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**Review of a 4 Bits Digital / Analog Converter : **

**3. - SECOND EXPERIENCE : EXAMINING A 4 BITS DIGITAL / ANALOG CONVERTER**

By using two operational amplifiers and a resistor network, you will realize a **4 bits D / A converter.**

The operating principle is based on the possibility of varying the gain of an amplifier circuit by modifying the value of the resistance connected to the inverting input of an operational amplifier.

It is a weighted resistance converter.

**3. 1. - REALIZATION OF THE CIRCUIT**

The electrical diagram of the assembly to be carried out is given in Figure 5-a.

**a)** Remove from the matrix all the links and components related to the first experiment.

**b)** Make the assembly located in Figure 5-b, without connecting for the moment the negative pole of the battery.

**c)** Set the switches **SW0, SW1, SW2** and **SW3** to the **0** position.

**3. 2. - OPERATING TEST**

**a)** Connect the negative pole of the battery to the circuit using the black crocodile clip, then turn on the digilab.

**b)** Prepare the controller for the **C.C.** voltage measurement on the **10 volts** rating.

Measure the output voltage **S** of the circuit. To do this, connect the negative tip to ground and the positive tip to the **R7** terminal connected to **pin 10** of the **LM 747.** You must find zero or very low voltage (offset voltage).

**c)** Turn all switches to **position 1.**

**d)** Adjust the **trimmer P** so that the output voltage **S** is equal to **3.75 volts.** You have calibrated the converter.

**e)** Put the inverters **SW1, SW2** and **SW3 on 0** and leave **SW0 on position 1.**

**f)** Measure the output voltage **S.** It is about **+ 0.25 volts.** This value corresponds to the least significant bit (**LSB**) of the binary number present at the input of the converter.

**g)** Put **SW0 on 0** and **SW1 on 1.**

**h)** Measure the output voltage.

You must find about **+ 0.5 volts.** The weight of this bit (**bit 3**) is twice that of the **LSB.**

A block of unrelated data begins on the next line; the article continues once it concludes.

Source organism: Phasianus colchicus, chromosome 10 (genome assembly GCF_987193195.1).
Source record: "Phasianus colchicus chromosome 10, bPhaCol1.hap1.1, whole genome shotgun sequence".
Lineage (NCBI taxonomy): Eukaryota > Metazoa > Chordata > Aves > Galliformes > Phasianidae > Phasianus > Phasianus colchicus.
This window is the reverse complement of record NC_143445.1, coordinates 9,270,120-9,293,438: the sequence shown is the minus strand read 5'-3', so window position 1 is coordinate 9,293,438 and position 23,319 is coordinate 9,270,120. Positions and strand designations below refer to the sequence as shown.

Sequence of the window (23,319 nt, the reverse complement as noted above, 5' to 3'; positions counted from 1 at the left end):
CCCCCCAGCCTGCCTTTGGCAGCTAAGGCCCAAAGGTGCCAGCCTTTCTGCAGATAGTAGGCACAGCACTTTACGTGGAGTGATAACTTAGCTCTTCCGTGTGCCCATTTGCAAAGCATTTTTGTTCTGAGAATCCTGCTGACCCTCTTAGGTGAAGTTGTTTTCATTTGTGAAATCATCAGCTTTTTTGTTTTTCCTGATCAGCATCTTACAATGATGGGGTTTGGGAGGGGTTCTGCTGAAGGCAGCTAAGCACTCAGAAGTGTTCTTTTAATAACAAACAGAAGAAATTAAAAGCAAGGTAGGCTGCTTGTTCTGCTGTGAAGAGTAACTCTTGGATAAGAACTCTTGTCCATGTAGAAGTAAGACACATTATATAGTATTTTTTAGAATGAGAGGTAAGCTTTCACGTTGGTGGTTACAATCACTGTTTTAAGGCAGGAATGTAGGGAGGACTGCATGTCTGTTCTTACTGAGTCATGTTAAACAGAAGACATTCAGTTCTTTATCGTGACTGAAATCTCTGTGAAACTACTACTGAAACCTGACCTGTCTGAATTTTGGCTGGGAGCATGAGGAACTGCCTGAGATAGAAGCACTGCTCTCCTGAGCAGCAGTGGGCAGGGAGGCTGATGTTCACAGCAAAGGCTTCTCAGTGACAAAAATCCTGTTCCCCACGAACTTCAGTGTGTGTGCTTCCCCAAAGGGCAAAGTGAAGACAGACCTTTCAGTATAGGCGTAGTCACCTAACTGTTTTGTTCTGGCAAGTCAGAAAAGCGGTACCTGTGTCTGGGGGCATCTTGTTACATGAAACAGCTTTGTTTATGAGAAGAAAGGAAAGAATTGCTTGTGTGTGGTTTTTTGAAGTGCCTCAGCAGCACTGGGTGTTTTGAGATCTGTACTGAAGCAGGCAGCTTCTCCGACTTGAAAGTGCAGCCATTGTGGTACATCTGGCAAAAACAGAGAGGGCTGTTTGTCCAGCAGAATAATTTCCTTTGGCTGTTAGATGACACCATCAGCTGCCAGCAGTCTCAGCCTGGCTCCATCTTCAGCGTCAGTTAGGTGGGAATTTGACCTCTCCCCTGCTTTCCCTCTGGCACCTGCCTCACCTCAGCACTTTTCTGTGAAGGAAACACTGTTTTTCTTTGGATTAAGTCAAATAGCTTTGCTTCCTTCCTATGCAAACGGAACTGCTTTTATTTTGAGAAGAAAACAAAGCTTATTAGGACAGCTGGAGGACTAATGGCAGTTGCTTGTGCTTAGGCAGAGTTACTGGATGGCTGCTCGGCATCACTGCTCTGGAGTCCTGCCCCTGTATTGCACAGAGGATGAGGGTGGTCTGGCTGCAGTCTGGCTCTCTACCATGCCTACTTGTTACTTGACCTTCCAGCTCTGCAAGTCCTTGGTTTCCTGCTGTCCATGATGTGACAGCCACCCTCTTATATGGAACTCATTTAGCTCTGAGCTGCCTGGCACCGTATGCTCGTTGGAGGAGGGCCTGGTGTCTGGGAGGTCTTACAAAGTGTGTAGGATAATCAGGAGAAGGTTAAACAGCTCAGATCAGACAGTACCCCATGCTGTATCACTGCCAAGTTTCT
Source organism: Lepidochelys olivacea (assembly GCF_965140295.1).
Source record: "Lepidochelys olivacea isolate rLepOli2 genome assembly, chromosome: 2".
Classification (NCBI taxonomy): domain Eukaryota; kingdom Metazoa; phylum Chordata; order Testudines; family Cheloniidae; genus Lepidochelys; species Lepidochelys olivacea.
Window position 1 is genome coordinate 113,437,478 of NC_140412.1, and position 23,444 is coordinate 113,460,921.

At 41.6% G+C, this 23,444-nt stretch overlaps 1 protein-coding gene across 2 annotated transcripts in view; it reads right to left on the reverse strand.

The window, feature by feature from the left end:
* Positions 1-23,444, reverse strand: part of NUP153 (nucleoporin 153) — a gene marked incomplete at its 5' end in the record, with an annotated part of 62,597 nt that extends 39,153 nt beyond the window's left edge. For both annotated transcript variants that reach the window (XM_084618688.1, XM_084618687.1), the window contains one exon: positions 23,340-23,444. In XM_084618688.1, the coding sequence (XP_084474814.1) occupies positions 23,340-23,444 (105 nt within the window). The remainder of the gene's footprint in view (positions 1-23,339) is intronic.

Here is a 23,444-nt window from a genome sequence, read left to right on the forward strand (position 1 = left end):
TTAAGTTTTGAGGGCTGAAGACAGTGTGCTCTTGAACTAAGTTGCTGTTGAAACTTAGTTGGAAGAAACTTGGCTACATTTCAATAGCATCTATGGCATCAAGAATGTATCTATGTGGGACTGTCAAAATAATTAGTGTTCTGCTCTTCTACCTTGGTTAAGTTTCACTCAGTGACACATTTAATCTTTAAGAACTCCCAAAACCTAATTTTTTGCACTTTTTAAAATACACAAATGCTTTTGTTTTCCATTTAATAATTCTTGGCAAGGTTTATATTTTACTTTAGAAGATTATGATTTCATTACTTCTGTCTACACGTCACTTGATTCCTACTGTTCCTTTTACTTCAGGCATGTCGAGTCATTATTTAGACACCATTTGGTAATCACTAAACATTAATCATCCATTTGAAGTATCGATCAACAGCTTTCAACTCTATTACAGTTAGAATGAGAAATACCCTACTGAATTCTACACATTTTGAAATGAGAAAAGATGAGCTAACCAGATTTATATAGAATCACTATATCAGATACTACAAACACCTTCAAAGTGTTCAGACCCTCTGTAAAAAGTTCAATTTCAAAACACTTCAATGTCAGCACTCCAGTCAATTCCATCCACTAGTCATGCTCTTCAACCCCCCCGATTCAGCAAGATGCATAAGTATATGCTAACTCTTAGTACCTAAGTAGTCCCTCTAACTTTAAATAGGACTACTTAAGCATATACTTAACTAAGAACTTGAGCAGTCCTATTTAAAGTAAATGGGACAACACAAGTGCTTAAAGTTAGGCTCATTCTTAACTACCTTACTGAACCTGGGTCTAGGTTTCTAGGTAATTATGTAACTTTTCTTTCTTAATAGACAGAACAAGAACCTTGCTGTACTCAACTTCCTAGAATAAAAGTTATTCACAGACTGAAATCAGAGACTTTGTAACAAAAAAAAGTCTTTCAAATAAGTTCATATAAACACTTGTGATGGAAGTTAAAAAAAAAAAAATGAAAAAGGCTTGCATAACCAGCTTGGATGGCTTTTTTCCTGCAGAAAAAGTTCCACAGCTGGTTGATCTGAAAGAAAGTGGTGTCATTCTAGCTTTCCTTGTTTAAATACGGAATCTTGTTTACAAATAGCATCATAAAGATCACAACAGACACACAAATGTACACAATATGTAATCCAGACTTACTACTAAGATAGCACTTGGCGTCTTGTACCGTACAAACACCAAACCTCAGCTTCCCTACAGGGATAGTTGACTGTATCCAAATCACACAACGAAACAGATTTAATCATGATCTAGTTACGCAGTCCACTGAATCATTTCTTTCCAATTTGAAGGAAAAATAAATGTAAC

**i)** Set **SW1 to 0** and set **SW2 to position 1.**

**j)** Measure the output voltage of the **D / A converter.**

You find about **+ 1 volt**, this value corresponds to **bit 2.**

**k)** Set **SW2** to **0** and **SW3** to **1** and perform the same measurement as before.

You must find about **+ 2 volts,** this value corresponds to the **MSB** (**bit 1**). This series of measurements allowed you to check the weight of each bit.

It is very likely that you have not quite found the values shown for two reasons.

First, the values of the resistors **R4, R3, R2** and **R1** should follow a geometric progression of reason **2**, that is to say, be worth **10 kΩ, 20 kΩ, 40 kΩ** and **80 kΩ.** However, the closest standardized values of the **E12** series are **10 kΩ, 22 kΩ, 39 kΩ** and **82 kΩ.**

Then there is the resistance tolerance and the controller accuracy that come into play in the actual value found.

Nevertheless, this experience has value only by its didactic side.

**l)** Now realize all possible combinations using the switches and for each of them, measure the output voltage.

Now realize all possible combinations using the switches and for each of them, measure the output voltage.

The second column shows you the theoretical values of the output voltage.

**m)** Record these theoretical values on the graph in Figure 7 which shows the ideal transfer characteristic of this **4 bits D / A converter.**